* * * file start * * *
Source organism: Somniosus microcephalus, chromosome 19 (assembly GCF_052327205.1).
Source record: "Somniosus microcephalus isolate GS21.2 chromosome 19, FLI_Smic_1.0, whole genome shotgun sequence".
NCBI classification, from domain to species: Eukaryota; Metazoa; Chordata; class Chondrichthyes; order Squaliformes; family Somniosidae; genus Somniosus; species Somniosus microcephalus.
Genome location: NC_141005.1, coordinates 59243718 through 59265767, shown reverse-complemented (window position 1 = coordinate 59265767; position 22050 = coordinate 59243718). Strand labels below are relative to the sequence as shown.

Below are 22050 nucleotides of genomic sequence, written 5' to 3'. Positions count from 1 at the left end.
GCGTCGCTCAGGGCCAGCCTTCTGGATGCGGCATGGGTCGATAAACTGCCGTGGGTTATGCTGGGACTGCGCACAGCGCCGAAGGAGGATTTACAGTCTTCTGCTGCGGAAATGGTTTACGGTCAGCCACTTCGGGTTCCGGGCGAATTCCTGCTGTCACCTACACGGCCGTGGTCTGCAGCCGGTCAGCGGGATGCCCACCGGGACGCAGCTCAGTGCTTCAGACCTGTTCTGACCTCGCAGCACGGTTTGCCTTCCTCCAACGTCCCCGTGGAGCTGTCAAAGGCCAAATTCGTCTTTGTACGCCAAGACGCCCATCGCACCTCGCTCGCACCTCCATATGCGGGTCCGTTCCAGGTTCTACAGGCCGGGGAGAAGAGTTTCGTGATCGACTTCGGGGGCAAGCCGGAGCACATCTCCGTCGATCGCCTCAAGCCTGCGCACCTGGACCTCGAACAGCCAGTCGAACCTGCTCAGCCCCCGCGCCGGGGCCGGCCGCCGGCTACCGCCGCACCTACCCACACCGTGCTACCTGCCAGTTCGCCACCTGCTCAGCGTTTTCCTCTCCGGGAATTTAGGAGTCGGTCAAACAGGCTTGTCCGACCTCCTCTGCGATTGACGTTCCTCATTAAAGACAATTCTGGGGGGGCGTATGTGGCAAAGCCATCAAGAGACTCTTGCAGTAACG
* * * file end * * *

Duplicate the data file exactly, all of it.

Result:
Source organism: Somniosus microcephalus, chromosome 19 (assembly GCF_052327205.1).
Source record: "Somniosus microcephalus isolate GS21.2 chromosome 19, FLI_Smic_1.0, whole genome shotgun sequence".
NCBI classification, from domain to species: Eukaryota; Metazoa; Chordata; class Chondrichthyes; order Squaliformes; family Somniosidae; genus Somniosus; species Somniosus microcephalus.
Genome location: NC_141005.1, coordinates 59243718 through 59265767, shown reverse-complemented (window position 1 = coordinate 59265767; position 22050 = coordinate 59243718). Strand labels below are relative to the sequence as shown.

Below are 22050 nucleotides of genomic sequence, written 5' to 3'. Positions count from 1 at the left end.
GCGTCGCTCAGGGCCAGCCTTCTGGATGCGGCATGGGTCGATAAACTGCCGTGGGTTATGCTGGGACTGCGCACAGCGCCGAAGGAGGATTTACAGTCTTCTGCTGCGGAAATGGTTTACGGTCAGCCACTTCGGGTTCCGGGCGAATTCCTGCTGTCACCTACACGGCCGTGGTCTGCAGCCGGTCAGCGGGATGCCCACCGGGACGCAGCTCAGTGCTTCAGACCTGTTCTGACCTCGCAGCACGGTTTGCCTTCCTCCAACGTCCCCGTGGAGCTGTCAAAGGCCAAATTCGTCTTTGTACGCCAAGACGCCCATCGCACCTCGCTCGCACCTCCATATGCGGGTCCGTTCCAGGTTCTACAGGCCGGGGAGAAGAGTTTCGTGATCGACTTCGGGGGCAAGCCGGAGCACATCTCCGTCGATCGCCTCAAGCCTGCGCACCTGGACCTCGAACAGCCAGTCGAACCTGCTCAGCCCCCGCGCCGGGGCCGGCCGCCGGCTACCGCCGCACCTACCCACACCGTGCTACCTGCCAGTTCGCCACCTGCTCAGCGTTTTCCTCTCCGGGAATTTAGGAGTCGGTCAAACAGGCTTGTCCGACCTCCTCTGCGATTGACGTTCCTCATTAAAGACAATTCTGGGGGGGCGTATGTGGCAAAGCCATCAAGAGACTCTTGCAGTAACG